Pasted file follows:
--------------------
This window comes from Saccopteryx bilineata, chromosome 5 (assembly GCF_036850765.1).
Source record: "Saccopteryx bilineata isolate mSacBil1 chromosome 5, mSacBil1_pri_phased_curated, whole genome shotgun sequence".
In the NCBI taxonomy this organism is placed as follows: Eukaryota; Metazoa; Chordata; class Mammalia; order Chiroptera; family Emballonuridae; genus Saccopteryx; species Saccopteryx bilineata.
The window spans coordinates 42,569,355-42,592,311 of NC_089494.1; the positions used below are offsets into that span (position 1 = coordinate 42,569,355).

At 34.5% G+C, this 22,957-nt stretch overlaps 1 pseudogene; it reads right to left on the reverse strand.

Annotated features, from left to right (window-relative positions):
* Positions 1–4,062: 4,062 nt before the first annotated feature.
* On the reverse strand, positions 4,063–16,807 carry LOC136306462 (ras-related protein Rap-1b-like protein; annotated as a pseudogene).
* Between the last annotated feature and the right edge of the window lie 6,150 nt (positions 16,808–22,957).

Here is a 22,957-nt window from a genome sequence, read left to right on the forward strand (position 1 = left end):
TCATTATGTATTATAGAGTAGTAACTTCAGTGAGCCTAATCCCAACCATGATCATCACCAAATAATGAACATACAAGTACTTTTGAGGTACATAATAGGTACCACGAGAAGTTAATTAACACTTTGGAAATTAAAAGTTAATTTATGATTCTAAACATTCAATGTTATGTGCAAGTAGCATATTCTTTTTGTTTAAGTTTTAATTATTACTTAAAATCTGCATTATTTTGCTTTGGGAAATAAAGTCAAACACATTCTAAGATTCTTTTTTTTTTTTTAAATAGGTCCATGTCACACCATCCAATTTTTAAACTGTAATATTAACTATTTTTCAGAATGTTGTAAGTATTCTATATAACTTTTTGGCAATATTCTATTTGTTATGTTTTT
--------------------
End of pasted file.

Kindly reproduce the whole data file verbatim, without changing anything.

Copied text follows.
This window comes from Saccopteryx bilineata, chromosome 5 (assembly GCF_036850765.1).
Source record: "Saccopteryx bilineata isolate mSacBil1 chromosome 5, mSacBil1_pri_phased_curated, whole genome shotgun sequence".
In the NCBI taxonomy this organism is placed as follows: Eukaryota; Metazoa; Chordata; class Mammalia; order Chiroptera; family Emballonuridae; genus Saccopteryx; species Saccopteryx bilineata.
The window spans coordinates 42,569,355-42,592,311 of NC_089494.1; the positions used below are offsets into that span (position 1 = coordinate 42,569,355).

At 34.5% G+C, this 22,957-nt stretch overlaps 1 pseudogene; it reads right to left on the reverse strand.

Annotated features, from left to right (window-relative positions):
* Positions 1–4,062: 4,062 nt before the first annotated feature.
* On the reverse strand, positions 4,063–16,807 carry LOC136306462 (ras-related protein Rap-1b-like protein; annotated as a pseudogene).
* Between the last annotated feature and the right edge of the window lie 6,150 nt (positions 16,808–22,957).

Here is a 22,957-nt window from a genome sequence, read left to right on the forward strand (position 1 = left end):
TCATTATGTATTATAGAGTAGTAACTTCAGTGAGCCTAATCCCAACCATGATCATCACCAAATAATGAACATACAAGTACTTTTGAGGTACATAATAGGTACCACGAGAAGTTAATTAACACTTTGGAAATTAAAAGTTAATTTATGATTCTAAACATTCAATGTTATGTGCAAGTAGCATATTCTTTTTGTTTAAGTTTTAATTATTACTTAAAATCTGCATTATTTTGCTTTGGGAAATAAAGTCAAACACATTCTAAGATTCTTTTTTTTTTTTTAAATAGGTCCATGTCACACCATCCAATTTTTAAACTGTAATATTAACTATTTTTCAGAATGTTGTAAGTATTCTATATAACTTTTTGGCAATATTCTATTTGTTATGTTTTT